Issa Murad - Joussour

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Issa Murad
Review by Michael Stone


Issa Murad, a Bethlehem native, developed his chops (oud and voice) at the Edward Said National Conservatory of Palestine, furthering his career in Cairo for a couple of years before moving on Paris in 2007, where he wrote an ethnomusicology thesis at the Sorbonne and dove into the city's cosmopolitan musical milieu. In Paris, Murad formed the ensemble Joussour in 2012 as an experimental sextet whose Arabic meaning is “bridges,” an apt metaphor for his compositions, which explore connections between the improvisatory bent of Arabic, Syrian, Turkish, Balkan, Indian, Latin and world jazz sonorities. Collaborating in Murad's sonic revelations are Parisian jazz stalwarts Richard Turegano (piano), Marc Buronfosse (double bass), and Frédéric Chapperon (drums, percussion), along with New Delhi native Rishab Prasanna (bansouri, voice) and Syrian percussionist Samir Homsi.

The music's Levantine roots are manifest, but this is a heterogeneous, forwarding-looking project that draws easily upon, but is not bound by, any of its traditional inspirations. This is in fact the way that musical collaboration always has unfolded across genres and cultural forms whose affinities need to be unearthed via close listening, practice and reflection. Murad's dazzling oud work is manifest, meshing fluidly with Prasanna's flute and vocals and Homsi's polyrhythmic underpinnings, extending the Levantine feel east along the Romani road linking the Indian subcontinent with the West, where, in Paris, if the instrumentation is unfamiliar to North American ears, jazz improvisation has long engaged with its more easterly roots.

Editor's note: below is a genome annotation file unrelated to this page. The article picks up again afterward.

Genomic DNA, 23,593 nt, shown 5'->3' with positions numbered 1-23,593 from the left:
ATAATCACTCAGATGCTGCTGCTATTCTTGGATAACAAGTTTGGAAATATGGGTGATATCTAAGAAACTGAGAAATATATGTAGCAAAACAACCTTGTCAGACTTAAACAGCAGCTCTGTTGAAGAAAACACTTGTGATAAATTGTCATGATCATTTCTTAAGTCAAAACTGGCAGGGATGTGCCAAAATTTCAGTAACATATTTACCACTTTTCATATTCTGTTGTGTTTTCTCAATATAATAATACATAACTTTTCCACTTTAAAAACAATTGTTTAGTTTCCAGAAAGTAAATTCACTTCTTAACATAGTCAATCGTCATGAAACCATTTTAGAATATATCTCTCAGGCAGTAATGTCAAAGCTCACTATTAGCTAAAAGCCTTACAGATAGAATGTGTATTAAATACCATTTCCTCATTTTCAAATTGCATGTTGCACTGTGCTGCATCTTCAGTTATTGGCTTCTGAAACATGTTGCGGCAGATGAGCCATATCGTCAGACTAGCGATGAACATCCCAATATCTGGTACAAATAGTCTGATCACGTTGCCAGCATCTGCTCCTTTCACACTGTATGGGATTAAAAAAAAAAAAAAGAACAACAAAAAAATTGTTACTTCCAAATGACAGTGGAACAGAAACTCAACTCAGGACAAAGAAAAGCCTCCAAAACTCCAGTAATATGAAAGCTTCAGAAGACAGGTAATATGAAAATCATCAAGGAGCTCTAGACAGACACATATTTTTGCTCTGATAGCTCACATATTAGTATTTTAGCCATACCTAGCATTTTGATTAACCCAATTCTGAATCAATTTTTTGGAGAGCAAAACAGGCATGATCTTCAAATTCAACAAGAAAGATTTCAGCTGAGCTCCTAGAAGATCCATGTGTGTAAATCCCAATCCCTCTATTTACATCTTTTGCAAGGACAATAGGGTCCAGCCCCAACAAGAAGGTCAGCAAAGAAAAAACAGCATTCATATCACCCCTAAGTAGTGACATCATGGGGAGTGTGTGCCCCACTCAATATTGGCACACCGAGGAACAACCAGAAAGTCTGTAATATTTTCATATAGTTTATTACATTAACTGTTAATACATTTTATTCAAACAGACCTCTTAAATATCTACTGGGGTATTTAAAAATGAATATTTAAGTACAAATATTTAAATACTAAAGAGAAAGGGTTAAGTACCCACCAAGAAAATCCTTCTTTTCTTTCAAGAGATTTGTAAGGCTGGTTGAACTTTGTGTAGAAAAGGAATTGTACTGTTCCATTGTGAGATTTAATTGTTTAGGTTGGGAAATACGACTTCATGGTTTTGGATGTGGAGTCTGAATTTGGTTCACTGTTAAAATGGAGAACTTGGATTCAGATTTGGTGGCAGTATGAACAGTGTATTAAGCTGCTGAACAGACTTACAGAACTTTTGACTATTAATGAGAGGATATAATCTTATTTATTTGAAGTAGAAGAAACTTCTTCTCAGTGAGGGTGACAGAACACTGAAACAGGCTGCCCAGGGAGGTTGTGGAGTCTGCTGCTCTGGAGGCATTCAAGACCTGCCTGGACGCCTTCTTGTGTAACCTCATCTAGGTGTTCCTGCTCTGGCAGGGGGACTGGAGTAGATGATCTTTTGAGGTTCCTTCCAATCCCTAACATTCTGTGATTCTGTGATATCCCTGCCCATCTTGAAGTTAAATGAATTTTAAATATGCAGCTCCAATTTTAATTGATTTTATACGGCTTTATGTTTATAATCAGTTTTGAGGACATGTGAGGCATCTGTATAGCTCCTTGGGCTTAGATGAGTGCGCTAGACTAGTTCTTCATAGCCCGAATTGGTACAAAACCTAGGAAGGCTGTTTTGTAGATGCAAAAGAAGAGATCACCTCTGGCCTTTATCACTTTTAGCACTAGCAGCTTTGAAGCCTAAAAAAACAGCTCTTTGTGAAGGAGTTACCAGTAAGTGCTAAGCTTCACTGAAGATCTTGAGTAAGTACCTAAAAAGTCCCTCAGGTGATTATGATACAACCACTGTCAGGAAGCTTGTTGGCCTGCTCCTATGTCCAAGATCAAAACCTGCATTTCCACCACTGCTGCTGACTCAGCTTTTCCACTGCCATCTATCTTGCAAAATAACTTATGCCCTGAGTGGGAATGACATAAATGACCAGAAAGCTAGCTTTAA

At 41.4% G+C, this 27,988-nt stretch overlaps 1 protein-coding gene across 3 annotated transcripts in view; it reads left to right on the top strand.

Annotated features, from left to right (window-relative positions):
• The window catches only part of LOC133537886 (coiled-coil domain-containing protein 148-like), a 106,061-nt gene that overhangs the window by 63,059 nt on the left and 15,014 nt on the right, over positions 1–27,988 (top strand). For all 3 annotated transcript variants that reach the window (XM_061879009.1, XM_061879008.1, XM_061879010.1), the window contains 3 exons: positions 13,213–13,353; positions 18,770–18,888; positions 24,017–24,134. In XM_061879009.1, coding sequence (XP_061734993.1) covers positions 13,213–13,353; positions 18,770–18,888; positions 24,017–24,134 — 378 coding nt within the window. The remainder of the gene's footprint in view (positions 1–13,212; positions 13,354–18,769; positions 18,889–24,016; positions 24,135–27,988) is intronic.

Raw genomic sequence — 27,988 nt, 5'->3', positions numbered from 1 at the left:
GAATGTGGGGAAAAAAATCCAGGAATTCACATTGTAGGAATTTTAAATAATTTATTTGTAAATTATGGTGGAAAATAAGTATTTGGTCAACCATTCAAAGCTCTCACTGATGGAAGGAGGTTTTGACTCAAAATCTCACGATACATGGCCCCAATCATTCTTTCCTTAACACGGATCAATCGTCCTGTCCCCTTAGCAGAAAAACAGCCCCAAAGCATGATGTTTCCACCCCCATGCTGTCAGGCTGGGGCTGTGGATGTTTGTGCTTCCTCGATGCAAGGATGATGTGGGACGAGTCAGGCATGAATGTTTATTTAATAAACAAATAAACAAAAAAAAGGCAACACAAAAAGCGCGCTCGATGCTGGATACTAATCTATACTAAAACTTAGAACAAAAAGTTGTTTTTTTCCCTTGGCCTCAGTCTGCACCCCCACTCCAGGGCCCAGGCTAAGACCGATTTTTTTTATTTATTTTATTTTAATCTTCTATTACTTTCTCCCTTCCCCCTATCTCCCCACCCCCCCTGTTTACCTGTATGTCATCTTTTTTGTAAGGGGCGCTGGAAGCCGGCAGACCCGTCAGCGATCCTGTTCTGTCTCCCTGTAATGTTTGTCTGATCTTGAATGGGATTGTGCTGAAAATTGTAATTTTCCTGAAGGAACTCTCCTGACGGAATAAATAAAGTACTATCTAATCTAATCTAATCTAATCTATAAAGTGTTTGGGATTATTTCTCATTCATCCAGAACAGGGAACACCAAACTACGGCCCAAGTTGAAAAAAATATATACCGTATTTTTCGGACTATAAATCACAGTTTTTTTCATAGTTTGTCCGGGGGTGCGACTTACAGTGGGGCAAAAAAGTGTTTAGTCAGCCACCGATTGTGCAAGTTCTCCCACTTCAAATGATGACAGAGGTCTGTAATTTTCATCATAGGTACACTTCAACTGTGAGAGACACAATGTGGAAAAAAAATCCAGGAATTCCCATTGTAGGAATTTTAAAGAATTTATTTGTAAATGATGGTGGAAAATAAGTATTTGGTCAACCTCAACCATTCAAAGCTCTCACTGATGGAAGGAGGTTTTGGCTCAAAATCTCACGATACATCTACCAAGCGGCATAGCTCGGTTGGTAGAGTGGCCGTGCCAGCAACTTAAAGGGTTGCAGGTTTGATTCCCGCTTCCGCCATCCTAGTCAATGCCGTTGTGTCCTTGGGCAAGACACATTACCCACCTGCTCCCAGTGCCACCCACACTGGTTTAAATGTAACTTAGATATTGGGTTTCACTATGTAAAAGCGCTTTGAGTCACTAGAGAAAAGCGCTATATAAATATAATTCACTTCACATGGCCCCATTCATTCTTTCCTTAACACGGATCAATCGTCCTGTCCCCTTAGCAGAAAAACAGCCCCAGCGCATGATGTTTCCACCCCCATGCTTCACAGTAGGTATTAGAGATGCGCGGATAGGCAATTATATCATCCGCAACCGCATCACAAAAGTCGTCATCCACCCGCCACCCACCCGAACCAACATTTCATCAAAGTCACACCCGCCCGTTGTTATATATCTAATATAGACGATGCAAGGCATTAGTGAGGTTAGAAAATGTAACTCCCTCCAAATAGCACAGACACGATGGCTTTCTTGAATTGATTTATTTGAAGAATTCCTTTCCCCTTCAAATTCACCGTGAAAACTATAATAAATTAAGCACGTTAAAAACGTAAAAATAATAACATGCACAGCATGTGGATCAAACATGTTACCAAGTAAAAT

While certainly distinct from, say, such classics as Randy Weston's many readings of Morocco, Yusef Lateef's Eastern Sounds (1962), or Coltrane's “India” (Impressions, 1962), with tunes like “Houroub,” “The Mysterious Person,” or “Yanayer,” Murad and company demarcate common ground between traditions that might strike casual listeners—perhaps especially North American jazz aficionados—as distant in geographical and historical terms. All the more reason, then, to listen up and break out of the conservatory turn and technical fetishization that have colonized U.S. jazz in recent decades. As this uncommon title confirms, there's a world of illuminating improvisation out there, awaiting those who seek a different kind of different.

The handsomely designed hardcover package includes photos, illustrations and brief notes in French, Arabic, and English.—Michael Stone

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